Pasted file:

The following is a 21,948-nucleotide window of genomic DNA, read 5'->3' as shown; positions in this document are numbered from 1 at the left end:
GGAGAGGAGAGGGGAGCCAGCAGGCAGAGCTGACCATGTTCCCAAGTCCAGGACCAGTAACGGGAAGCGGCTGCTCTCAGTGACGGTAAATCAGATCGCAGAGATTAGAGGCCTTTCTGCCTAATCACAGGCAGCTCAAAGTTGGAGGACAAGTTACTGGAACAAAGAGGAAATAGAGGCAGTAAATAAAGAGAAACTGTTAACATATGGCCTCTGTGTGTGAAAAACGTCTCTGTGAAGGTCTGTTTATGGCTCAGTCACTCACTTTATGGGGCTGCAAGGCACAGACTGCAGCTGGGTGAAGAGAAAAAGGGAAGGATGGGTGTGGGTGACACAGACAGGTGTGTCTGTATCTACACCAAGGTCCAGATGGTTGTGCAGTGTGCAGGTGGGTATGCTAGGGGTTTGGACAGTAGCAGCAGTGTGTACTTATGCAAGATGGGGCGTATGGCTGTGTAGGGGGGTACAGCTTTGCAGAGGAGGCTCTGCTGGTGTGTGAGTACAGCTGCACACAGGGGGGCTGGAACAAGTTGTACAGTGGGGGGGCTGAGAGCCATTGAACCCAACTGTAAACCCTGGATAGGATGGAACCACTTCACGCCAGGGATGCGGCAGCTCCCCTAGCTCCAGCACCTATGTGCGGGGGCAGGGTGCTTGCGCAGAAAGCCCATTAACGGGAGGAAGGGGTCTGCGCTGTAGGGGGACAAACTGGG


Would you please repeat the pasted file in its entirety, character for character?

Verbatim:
The following is a 21,948-nucleotide window of genomic DNA, read 5'->3' as shown; positions in this document are numbered from 1 at the left end:
GGAGAGGAGAGGGGAGCCAGCAGGCAGAGCTGACCATGTTCCCAAGTCCAGGACCAGTAACGGGAAGCGGCTGCTCTCAGTGACGGTAAATCAGATCGCAGAGATTAGAGGCCTTTCTGCCTAATCACAGGCAGCTCAAAGTTGGAGGACAAGTTACTGGAACAAAGAGGAAATAGAGGCAGTAAATAAAGAGAAACTGTTAACATATGGCCTCTGTGTGTGAAAAACGTCTCTGTGAAGGTCTGTTTATGGCTCAGTCACTCACTTTATGGGGCTGCAAGGCACAGACTGCAGCTGGGTGAAGAGAAAAAGGGAAGGATGGGTGTGGGTGACACAGACAGGTGTGTCTGTATCTACACCAAGGTCCAGATGGTTGTGCAGTGTGCAGGTGGGTATGCTAGGGGTTTGGACAGTAGCAGCAGTGTGTACTTATGCAAGATGGGGCGTATGGCTGTGTAGGGGGGTACAGCTTTGCAGAGGAGGCTCTGCTGGTGTGTGAGTACAGCTGCACACAGGGGGGCTGGAACAAGTTGTACAGTGGGGGGGCTGAGAGCCATTGAACCCAACTGTAAACCCTGGATAGGATGGAACCACTTCACGCCAGGGATGCGGCAGCTCCCCTAGCTCCAGCACCTATGTGCGGGGGCAGGGTGCTTGCGCAGAAAGCCCATTAACGGGAGGAAGGGGTCTGCGCTGTAGGGGGACAAACTGGG